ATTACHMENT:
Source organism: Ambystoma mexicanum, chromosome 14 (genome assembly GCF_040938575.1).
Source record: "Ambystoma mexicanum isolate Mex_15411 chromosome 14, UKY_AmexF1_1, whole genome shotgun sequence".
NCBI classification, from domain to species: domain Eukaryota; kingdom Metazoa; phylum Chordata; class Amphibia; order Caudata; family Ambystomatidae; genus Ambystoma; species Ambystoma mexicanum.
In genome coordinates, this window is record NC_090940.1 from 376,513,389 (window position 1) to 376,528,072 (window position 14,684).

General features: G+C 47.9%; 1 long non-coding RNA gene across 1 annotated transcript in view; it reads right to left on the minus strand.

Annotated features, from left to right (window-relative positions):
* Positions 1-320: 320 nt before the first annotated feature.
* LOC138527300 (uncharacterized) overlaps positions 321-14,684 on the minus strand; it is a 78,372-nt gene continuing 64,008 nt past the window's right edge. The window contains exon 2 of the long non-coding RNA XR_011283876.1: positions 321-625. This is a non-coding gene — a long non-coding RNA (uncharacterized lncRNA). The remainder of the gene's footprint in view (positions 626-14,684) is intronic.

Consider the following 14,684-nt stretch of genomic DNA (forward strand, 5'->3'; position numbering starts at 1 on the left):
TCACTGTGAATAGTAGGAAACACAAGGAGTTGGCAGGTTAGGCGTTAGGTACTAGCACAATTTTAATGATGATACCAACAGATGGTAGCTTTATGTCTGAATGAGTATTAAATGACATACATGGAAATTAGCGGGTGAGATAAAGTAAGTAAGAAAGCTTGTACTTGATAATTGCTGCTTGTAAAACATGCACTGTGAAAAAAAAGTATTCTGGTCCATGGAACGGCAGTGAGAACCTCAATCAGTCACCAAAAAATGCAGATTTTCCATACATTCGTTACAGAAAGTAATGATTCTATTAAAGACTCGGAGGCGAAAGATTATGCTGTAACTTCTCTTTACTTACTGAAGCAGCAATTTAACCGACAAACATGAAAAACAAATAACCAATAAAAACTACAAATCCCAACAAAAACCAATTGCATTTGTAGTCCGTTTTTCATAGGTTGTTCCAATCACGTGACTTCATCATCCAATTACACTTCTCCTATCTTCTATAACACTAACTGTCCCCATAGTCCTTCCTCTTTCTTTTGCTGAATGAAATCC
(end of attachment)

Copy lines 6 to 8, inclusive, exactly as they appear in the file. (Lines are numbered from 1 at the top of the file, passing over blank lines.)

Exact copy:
Annotated features, from left to right (window-relative positions):
* Positions 1-320: 320 nt before the first annotated feature.
* LOC138527300 (uncharacterized) overlaps positions 321-14,684 on the minus strand; it is a 78,372-nt gene continuing 64,008 nt past the window's right edge. The window contains exon 2 of the long non-coding RNA XR_011283876.1: positions 321-625. This is a non-coding gene — a long non-coding RNA (uncharacterized lncRNA). The remainder of the gene's footprint in view (positions 626-14,684) is intronic.